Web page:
CNBC's Tyler Mathisen looks back at the week's top business and financial stories.» Read More
Euro zone inflation hit an all-time high in January and economic sentiment plunged to two-year lows, data showed on Thursday, underlining the European Central Bank's monetary policy dilemma.
With rates so low, Cramer just might.Investing can be confusing. Luckily, Cramer has mapped out some road rules for all you Home Gamers trying to navigate the jungle that is Wall Street. Think of it as "Mad Money 101" –- some fundamental advice to keep in mind as you play the market. Whether you're a first time investor or a seasoned financier, it's always good to remember the basics.
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The Fed cut interest rates another half point, but economists are divided about whether its policy statement will successfully manage market expectations.
Bernanke's got his groove back, says Jeff Macke.
Stocks are rallying in a "got what we wanted" move after the Fed's rate cut. The Fed cut the target Fed furnds rate by a half point to 3 percent. It also cut the discount rate by a half point.
The statement released by the Federal Open Market Committee after its January 29-30 meeting on interest rate policy.
The Federal Reserve cut its key interest rate another half point, as expected, and sparked a stock market rally by signaling that further rate cuts are possible.
You can feel the tension in the market as it seesaws in a fairly tight band ahead of the Fed's 2:15 p.m. statement. It looks like Market Insider readers are siding with the majority Street view that the Fed will cut a half point. Forty-three percent of our readers see a half point rate cut
The Fed is expected to lower U.S. interest rates another half-point Wednesday as part of an ongoing effort to bolster the economy.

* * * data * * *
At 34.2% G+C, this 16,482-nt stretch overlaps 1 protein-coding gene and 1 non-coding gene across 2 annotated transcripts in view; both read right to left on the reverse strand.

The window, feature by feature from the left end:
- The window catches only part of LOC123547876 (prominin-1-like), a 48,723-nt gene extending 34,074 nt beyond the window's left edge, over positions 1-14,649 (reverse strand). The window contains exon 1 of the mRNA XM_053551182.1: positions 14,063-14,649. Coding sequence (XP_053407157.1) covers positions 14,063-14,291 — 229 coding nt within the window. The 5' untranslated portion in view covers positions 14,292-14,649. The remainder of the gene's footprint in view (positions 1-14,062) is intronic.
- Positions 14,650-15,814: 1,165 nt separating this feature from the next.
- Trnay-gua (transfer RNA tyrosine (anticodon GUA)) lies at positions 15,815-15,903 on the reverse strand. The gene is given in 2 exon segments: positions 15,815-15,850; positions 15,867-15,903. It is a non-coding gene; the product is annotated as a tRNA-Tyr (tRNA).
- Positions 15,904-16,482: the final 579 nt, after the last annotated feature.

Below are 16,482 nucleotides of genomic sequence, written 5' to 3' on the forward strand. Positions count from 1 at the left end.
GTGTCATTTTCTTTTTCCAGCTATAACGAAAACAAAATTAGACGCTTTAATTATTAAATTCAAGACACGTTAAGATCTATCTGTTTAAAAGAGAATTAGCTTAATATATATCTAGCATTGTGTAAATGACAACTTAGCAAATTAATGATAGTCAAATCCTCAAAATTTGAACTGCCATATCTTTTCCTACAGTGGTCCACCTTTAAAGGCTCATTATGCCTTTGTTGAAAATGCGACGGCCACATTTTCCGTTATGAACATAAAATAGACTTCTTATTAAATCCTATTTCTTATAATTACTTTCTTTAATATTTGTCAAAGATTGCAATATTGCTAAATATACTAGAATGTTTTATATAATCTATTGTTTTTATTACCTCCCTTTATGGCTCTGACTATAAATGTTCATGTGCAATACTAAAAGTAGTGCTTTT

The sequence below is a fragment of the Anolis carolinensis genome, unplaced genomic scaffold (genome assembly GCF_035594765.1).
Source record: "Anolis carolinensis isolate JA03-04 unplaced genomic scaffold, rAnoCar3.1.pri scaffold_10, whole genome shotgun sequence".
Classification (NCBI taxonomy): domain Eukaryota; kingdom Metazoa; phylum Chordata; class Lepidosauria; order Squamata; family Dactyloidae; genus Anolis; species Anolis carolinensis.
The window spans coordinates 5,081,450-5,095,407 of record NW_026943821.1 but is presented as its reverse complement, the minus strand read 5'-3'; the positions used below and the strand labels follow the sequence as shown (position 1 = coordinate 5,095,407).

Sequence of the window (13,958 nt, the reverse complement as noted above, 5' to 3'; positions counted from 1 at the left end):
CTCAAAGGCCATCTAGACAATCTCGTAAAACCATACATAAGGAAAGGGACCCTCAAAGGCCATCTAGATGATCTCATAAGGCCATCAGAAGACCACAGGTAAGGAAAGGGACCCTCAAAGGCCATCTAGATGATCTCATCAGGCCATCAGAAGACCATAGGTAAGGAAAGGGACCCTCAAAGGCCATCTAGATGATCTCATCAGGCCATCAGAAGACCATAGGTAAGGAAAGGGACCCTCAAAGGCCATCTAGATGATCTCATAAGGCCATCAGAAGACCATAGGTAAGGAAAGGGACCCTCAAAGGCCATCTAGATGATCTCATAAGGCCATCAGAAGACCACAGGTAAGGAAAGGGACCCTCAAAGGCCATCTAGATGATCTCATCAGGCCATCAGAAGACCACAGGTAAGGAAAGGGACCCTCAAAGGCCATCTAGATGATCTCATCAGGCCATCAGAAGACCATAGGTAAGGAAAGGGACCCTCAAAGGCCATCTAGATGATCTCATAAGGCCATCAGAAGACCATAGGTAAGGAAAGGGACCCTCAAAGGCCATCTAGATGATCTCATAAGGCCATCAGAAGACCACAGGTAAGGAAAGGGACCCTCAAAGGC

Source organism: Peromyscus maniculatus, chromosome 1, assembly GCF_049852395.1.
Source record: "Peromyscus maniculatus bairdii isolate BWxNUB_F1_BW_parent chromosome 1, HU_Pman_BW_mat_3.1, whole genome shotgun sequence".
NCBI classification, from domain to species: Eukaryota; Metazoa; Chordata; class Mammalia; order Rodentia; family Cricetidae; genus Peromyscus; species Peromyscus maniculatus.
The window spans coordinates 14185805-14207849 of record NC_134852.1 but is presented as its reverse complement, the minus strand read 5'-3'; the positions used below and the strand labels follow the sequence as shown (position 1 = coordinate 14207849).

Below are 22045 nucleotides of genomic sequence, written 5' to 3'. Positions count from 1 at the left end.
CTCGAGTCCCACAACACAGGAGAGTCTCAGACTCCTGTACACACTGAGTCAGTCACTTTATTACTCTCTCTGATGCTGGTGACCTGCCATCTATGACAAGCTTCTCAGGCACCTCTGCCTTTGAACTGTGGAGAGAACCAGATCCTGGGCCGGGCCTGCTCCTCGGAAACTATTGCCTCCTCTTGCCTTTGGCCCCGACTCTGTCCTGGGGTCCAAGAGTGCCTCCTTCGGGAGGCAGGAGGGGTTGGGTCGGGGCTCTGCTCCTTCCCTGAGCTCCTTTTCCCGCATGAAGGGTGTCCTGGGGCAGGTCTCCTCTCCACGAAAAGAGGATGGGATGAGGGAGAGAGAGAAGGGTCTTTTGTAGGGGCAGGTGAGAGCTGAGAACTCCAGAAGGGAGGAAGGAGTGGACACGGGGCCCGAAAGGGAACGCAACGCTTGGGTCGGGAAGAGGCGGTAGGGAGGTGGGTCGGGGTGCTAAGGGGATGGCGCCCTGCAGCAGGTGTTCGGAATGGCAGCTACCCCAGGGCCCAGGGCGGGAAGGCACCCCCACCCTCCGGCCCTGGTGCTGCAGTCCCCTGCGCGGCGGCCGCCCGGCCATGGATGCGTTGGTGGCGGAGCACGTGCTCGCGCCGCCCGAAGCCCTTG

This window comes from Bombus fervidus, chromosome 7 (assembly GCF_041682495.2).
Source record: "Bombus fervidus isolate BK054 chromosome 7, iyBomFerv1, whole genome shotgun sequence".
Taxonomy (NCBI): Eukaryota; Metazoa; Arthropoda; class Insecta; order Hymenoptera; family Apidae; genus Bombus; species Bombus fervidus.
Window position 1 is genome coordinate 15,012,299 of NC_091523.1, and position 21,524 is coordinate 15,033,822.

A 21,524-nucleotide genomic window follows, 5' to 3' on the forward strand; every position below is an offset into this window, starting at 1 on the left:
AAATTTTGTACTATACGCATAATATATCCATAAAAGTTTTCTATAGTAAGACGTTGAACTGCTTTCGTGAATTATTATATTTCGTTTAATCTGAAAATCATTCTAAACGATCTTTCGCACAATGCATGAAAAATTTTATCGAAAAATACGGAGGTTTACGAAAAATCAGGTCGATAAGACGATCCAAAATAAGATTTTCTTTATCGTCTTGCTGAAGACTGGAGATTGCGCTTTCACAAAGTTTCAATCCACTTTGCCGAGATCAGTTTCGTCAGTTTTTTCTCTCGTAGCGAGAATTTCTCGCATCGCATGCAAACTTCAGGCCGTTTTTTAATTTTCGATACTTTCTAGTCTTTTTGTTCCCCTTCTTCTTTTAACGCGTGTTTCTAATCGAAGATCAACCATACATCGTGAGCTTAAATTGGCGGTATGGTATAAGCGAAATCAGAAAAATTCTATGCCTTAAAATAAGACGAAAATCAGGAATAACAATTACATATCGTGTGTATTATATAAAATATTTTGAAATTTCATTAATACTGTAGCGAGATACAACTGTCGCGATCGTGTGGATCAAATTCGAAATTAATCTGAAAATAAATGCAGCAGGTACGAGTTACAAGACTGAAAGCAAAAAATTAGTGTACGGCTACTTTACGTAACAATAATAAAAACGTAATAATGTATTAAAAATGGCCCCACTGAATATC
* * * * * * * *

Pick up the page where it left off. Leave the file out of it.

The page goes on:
Though there’s been much debate over how much the Fed should cut rates, the central bank's statement may be more important to the Fed’s credibility and market expectations.
European stocks closed lower across the board Wednesday as bigger-than-expected writedowns from UBS added to the general gloom surrounding the banking sector and did nothing to calm investors’ jitters ahead of an expected interest rate cut in U.S.
For several weeks now the survey of loan applications from the Mortgage Bankers Association has been telling the true story of today’s housing market. Lower mortgage interest rates are not in fact pushing people to buy homes; instead, they’re spurring current owners to refinance.
U.S. economic growth skidded to a five-year low of 0.6% in the fourth quarter, reflecting the toll a slumping housing sector has taken on the national economy.
The UK commercial property market is beginning to lose its investor appeal as a slowing economy drags on the once buoyant sector, Simon Rubinsohn, chief economist from RICS, told "Squawk Box Europe" Wednesday.
We had a tour de force from the original investment biker Jim Rogers this morning. So what about this market rally?
Bank of England Governor Mervyn King won a second term as head of Britain's central bank, the Treasury said on Wednesday, ending months of speculation that he was out of favour because of the run on Northern Rock bank.
It seems likely the Fed will lower rates on Wednesday, but will it cut by a quarter-point or half-point?
Critics of many stripes think Bernanke is doing a poor job, whether it is lowering interest rates for the wrong reasons or keeping them too high for too long.
Stocks closed higher in another jittery session, helped by expectations of another Fed rate cut and an economic stimulus package from the federal government.